The Western, or Wailing, Wall is a renowned site for prayers and pilgrimage and has been for centuries. There are over a million written prayers in the cracks of the Western Wall left by tourists every year. These prayers are collected twice a year and buried on the Mount of Olives.
The Pool of Bethseda, that is actually a series of reservoirs and medicinal pools is said to be the site of miracles. It has been identified as the scene of one of Jesus’ miracles in which he healed a paralysed man.

Jerusalem Syndrome

There is every chance you haven’t heard of Jerusalem Syndrome, but it is, in fact it, a well-documented medical condition in which 40 visitors a year are hospitalised. Brought on by the intensity of the holiest city, sufferers identify themselves as figures from their religious backgrounds such as King David with some even seeing themselves as the second coming of the Messiah.
Tour guides are often on the look-out for potential sufferers who show signs of agitation and drop away from the group. Recovery rate is said to be quick and once out of the city and back with their families and friends, Jerusalem Syndrome sufferers tend to get back to their usual selves.
However, for others, the syndrome turns over a new leaf with several tourists giving up jobs and lifestyles back home to be found living happily with the syndrome and still preaching on the streets urging tourists towards a better life.

Israeli Cuisine

Whilst being on a tour of such religious and historical importance, it’s important to keep well fed. Luckily, the Israeli cuisine is not something to be scoffed at. Scoffed, maybe! A country where houmous flows as freely as water and you can taste an array of falafel made to every recipe, there’s plenty more on offer from street vendors and restaurants alike.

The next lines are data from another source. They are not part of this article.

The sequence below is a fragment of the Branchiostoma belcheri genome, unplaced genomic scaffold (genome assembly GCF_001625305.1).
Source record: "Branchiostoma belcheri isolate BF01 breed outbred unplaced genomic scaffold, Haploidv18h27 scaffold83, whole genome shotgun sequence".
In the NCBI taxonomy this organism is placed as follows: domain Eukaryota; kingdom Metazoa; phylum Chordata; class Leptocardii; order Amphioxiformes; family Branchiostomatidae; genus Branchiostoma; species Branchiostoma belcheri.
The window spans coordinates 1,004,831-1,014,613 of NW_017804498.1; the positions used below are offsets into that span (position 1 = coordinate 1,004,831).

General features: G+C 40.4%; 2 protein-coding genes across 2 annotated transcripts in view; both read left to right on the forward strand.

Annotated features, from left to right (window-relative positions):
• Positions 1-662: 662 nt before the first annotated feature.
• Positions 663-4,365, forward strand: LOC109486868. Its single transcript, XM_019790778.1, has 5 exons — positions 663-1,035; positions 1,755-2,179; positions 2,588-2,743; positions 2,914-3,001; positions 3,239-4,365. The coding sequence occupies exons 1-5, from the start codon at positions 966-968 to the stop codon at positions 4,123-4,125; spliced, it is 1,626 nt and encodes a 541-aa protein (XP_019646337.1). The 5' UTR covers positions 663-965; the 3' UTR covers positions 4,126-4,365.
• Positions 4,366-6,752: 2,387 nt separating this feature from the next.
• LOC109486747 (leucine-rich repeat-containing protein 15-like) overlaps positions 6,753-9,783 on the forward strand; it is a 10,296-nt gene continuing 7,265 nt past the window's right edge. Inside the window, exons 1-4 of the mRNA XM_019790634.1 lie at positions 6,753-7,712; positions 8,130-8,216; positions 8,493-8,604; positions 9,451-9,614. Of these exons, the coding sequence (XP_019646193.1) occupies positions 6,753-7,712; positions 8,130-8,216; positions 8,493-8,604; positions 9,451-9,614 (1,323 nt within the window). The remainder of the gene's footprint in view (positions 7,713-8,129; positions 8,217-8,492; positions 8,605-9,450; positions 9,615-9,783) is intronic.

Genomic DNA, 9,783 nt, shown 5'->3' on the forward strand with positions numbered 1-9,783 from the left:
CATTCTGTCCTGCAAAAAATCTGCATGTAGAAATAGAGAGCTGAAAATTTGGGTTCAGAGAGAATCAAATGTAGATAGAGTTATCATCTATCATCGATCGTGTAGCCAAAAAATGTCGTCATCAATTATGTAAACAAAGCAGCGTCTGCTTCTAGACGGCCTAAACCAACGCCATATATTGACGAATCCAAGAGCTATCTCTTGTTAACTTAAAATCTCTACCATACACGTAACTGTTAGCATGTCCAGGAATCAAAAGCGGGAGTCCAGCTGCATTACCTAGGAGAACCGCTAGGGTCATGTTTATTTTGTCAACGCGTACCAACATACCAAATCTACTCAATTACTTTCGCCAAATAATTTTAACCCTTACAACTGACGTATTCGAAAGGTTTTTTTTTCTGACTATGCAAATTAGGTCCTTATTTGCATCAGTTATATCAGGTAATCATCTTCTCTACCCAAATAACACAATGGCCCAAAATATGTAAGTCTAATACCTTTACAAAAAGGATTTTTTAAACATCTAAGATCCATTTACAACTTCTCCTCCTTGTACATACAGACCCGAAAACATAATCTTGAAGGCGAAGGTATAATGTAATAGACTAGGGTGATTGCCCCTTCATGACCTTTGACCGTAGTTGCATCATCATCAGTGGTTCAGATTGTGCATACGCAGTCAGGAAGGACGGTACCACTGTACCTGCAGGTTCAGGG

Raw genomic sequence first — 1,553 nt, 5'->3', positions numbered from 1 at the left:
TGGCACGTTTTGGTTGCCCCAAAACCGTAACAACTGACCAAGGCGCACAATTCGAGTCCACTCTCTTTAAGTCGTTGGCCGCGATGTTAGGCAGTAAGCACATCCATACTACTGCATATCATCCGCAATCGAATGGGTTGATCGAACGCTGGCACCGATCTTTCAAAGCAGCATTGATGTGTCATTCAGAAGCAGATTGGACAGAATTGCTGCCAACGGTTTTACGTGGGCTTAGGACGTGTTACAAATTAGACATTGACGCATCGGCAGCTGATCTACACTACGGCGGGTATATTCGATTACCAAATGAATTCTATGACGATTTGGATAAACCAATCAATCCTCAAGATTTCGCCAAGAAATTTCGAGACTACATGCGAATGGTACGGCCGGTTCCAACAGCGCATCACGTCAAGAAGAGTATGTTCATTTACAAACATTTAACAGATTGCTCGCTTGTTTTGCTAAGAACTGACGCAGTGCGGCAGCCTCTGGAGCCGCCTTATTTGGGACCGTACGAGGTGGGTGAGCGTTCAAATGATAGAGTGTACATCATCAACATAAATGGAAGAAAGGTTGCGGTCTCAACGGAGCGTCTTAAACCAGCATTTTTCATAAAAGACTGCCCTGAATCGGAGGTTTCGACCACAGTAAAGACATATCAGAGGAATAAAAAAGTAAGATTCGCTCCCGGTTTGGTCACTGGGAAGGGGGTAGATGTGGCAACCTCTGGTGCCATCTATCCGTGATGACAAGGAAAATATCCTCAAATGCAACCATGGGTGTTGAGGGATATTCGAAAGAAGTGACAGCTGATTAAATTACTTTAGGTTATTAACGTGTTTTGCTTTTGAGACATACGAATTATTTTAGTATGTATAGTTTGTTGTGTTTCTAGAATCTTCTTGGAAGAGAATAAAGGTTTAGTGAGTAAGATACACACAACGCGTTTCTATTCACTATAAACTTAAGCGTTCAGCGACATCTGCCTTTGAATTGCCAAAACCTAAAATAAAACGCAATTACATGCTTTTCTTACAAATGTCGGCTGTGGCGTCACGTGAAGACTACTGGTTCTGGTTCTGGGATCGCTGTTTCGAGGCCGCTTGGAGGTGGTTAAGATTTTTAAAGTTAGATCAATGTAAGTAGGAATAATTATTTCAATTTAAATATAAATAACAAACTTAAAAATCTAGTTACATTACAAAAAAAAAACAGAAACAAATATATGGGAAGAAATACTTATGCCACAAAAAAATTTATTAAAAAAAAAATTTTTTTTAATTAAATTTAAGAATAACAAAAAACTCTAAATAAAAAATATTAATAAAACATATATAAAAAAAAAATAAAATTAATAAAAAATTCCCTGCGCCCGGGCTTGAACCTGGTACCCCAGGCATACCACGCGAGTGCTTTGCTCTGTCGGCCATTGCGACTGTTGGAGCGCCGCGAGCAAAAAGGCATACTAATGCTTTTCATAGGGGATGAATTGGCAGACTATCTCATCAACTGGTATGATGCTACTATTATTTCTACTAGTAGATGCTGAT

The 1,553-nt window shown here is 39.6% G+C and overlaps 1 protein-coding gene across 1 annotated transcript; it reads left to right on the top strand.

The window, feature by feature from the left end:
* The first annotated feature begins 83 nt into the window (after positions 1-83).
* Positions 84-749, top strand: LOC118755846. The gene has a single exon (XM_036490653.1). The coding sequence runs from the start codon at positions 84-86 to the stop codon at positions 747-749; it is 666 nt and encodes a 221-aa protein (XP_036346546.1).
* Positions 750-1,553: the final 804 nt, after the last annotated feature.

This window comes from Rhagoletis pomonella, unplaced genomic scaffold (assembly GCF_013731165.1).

A Shwarma should be high on your agenda when it comes to eating like the locals. Similar to a Turkish kebab served in pitta bread with added houmous and the sesame seed dip, tehina. Israel doesn’t skimp on its wine production either, producing a Cabernet Sauvignon from the Upper Galilee region that has made the Top 100 Wines of 2014 list.
If you’re looking for something original, try sabras. Sabras is cactus fruit, thorny on the outside and sweet on the inside. Better known in English as the ‘Prickly Pear’, the cactus fruit is said to have several health benefits including treatment of diabetes, high cholesterol and even hangovers so it may be worth stocking up if you are keen to try out the Israeli wine.
Ready to go? At Leger, we have two tours that head off to the Holy Land, Jerusalem and the Three Seas of Israel and Highlights of the Holy Land both taking you through some of the most spectacular places Israel has to offer.

Picturebook Italy: a snapshot of all things Italian.